QUESTION: How long is – I mean, if this is already seven weeks overdue, how much longer is the U.S. willing to see that Syria complies or doesn’t comply? A day? A week? Another month?
MS. NULAND: Well, I think what you see is that the frustration is growing. Now, the Arab League believes it’ll be able to start implementing its monitoring regime this weekend. We’re going to see whether that’s true. But I think, particularly in light of the violence of the last 48 hours, our concern is growing that this is a delaying tactic.
QUESTION: Does this mean we’ll see a Security Council session, emergency session called in the next several days?
MS. NULAND: Our work at the UN is continuing. We are having consultations with all Security Council partners. And in part, this statement is designed to make clear that this issue of implementing an agreement that they supposedly signed up to seven weeks ago is increasingly dragged out, even as the violence increases.
QUESTION: (Inaudible) issued a statement today saying that these towns that being bombarded by the Syrian regime are in bad need for humanitarian assistance and for the Red – International Red Cross to provide humanitarian help. How can you do that?
MS. NULAND: Well, again, we’re not in a position to do that right now because the Syrians are not allowing humanitarian workers in, they’re not allowing monitors in, they’re not allowing the press in. So as I mentioned to Ros, these would be first on the list of things that we would want the Security Council to take up.
QUESTION: Victoria, in the face of continued resistance by the regime to accept the Arab League proposals, and in view of what the White House said, what is the priority? What measures that you prioritize as having to take in the future, one by one? Do you have such a list?
MS. NULAND: That the Syrian regime needs to take or that the international community needs to take?
QUESTION: That you will take, that the international community will take and adopt to make sure that the Syrian regime, at the end of the day, complies by the international community demands.
MS. NULAND: Well, first and foremost, tightening the sanctions. So any countries that are continuing to trade with the regime or otherwise line its coffers and give it fuel, food, money, anything that it can use against its own people, they ought to examine hard their own national policies, strengthening international sanctions as well. Number two, trying to get international monitors into as much of Syria as possible as the best way of bearing witness to what’s really going on and telling truth about who’s at fault here, which, as you know, we firmly believe that the responsibility lies with the regime. The third issue would be being able to provide humanitarian support for communities in need.
So these are not new ideas. These are not new concerns of ours. Our concern, and I think you see it in the urgency of the White House statement, is that this has been going on a very long time now, and the violence is getting worse, not better.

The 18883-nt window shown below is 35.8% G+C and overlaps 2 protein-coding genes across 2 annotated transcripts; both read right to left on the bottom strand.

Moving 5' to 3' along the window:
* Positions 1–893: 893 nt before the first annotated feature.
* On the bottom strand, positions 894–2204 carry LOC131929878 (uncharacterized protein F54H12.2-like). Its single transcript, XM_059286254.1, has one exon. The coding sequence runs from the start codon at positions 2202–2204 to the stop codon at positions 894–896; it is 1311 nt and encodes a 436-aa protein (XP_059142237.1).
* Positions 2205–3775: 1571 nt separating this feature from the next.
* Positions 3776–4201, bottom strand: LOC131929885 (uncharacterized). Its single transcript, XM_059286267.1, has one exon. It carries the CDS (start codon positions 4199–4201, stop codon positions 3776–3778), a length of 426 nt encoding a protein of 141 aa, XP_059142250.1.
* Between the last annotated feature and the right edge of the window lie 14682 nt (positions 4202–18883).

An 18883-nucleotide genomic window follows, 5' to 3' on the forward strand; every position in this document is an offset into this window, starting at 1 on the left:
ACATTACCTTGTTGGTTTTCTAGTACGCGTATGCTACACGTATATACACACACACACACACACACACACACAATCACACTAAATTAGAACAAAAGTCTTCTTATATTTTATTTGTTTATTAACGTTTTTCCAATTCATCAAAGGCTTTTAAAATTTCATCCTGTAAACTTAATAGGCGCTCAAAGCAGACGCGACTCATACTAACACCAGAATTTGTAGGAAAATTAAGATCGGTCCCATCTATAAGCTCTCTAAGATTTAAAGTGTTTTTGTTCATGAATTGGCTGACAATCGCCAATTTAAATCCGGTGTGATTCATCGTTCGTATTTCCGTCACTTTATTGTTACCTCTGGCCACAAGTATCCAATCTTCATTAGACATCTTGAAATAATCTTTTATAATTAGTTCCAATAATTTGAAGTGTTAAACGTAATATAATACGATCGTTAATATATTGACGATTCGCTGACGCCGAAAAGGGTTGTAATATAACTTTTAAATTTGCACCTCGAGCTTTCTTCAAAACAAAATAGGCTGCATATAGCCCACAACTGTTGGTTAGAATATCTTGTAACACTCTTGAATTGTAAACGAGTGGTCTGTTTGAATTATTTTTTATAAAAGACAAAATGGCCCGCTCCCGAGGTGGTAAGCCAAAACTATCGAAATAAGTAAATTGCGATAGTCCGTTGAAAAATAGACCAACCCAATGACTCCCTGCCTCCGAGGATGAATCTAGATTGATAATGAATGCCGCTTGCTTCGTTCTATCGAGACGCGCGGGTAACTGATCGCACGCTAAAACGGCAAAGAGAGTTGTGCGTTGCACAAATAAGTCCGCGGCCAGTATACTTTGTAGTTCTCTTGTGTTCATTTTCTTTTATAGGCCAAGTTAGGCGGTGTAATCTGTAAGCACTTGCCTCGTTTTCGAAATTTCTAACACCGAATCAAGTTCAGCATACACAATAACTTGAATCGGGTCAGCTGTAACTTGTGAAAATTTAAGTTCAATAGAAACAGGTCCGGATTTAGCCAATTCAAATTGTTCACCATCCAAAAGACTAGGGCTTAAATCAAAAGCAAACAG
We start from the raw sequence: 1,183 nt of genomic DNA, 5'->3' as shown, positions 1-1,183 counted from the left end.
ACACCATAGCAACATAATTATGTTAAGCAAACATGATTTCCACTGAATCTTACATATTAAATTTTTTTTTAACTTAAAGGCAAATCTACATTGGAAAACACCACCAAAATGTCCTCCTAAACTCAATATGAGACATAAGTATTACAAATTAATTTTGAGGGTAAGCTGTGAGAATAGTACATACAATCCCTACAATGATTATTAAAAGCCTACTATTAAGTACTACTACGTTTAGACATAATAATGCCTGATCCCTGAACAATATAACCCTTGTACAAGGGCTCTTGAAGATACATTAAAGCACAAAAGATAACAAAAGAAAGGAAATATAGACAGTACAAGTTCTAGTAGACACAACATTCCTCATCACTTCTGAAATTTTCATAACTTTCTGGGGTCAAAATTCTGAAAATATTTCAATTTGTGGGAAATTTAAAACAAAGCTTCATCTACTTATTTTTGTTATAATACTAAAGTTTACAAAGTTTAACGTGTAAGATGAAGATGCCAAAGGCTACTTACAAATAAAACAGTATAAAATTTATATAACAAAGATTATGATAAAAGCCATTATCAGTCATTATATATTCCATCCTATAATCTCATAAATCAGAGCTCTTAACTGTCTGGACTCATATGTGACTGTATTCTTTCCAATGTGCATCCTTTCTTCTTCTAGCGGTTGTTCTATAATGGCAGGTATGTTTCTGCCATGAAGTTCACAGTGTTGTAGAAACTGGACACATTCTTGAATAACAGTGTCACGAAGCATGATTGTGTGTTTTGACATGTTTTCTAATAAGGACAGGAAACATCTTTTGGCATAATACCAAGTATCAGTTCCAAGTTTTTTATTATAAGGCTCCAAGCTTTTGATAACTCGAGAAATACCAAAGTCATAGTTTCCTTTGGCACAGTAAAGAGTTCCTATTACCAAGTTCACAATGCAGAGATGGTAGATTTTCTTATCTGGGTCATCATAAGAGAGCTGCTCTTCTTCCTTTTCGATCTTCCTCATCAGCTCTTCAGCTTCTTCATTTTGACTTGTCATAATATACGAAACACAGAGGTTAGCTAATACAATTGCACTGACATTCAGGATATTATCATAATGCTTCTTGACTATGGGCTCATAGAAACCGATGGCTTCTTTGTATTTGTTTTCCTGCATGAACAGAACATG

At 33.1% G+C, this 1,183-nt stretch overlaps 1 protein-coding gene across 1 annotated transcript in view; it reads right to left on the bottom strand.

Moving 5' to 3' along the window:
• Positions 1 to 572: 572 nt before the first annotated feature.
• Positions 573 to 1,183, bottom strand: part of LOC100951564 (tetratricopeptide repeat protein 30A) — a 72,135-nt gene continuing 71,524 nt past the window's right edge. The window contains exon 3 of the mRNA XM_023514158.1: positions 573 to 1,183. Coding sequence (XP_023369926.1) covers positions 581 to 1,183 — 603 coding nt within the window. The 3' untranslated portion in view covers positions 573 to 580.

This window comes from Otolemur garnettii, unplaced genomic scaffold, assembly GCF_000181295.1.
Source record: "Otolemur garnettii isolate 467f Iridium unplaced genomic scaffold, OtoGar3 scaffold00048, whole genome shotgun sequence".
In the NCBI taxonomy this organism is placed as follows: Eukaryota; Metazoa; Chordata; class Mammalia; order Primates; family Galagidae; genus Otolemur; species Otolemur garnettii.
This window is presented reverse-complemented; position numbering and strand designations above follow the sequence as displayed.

QUESTION: There’s another version of the Russian resolution on Syria being circulated today at the Security Council. What sort of advice did the U.S. and other countries give Russia as it revised its first version, which many people thought was – it was nice to have it, but it was just too weak to be effective?
MS. NULAND: Well, I think we’ve been pretty clear about what we wanted to see in the Russian resolution. I haven’t seen the revised draft, but the Secretary spoke to our concern that there was still this apparent sense of parity between the regime and the peaceful protesters, which is obviously completely unacceptable to us. But more importantly, we want to see the Security Council actually call for these kinds of actions that could make a difference in the lives of Syrians.
QUESTION: How is your level of engagement right now with Russia and China on this particular issue?
MS. NULAND: Well, as you know, the Secretary spoke to both foreign ministers earlier this week. I’m not sure whether – I don’t think Syria came up in the China call, but it certainly did with Foreign Minister Lavrov. We’re also very much engaged with both countries in New York.
QUESTION: Again, to follow up earlier question, head of the Syrian National Council, Burhan Galioun, I believe he was not asking – not talking about the Arab League plan. He was basically saying that these safe zones should be created, not asking – going through the Asad regime. Are you planning, or it’s under consideration, to talk about these safe zones near the border of Turkey?
MS. NULAND: I’ve – we’ve seen the statements by Mr. Galioun, but we haven’t had a chance to talk to them about exactly what they envision and how they would propose that such a thing would be implemented. We continue to believe that job one is to increase the pressure on the regime and to get monitors and the press back into Syria.
QUESTION: What’s the situation on the departure of Mr. Moustapha as the ambassador to the U.S. and this naming of someone as the chargé d’affaires. What is – has anything developed since that statement was released overnight?
MS. NULAND: No. They are being served by their chargé. I think he’s the former deputy. They haven’t appointed a new ambassador.
QUESTION: Was Mr. Moustapha at the end of an expected term or was he recalled?
MS. NULAND: He was reassigned. I would refer you to the Syrians on that.
QUESTION: New topic?
MS. NULAND: Yeah.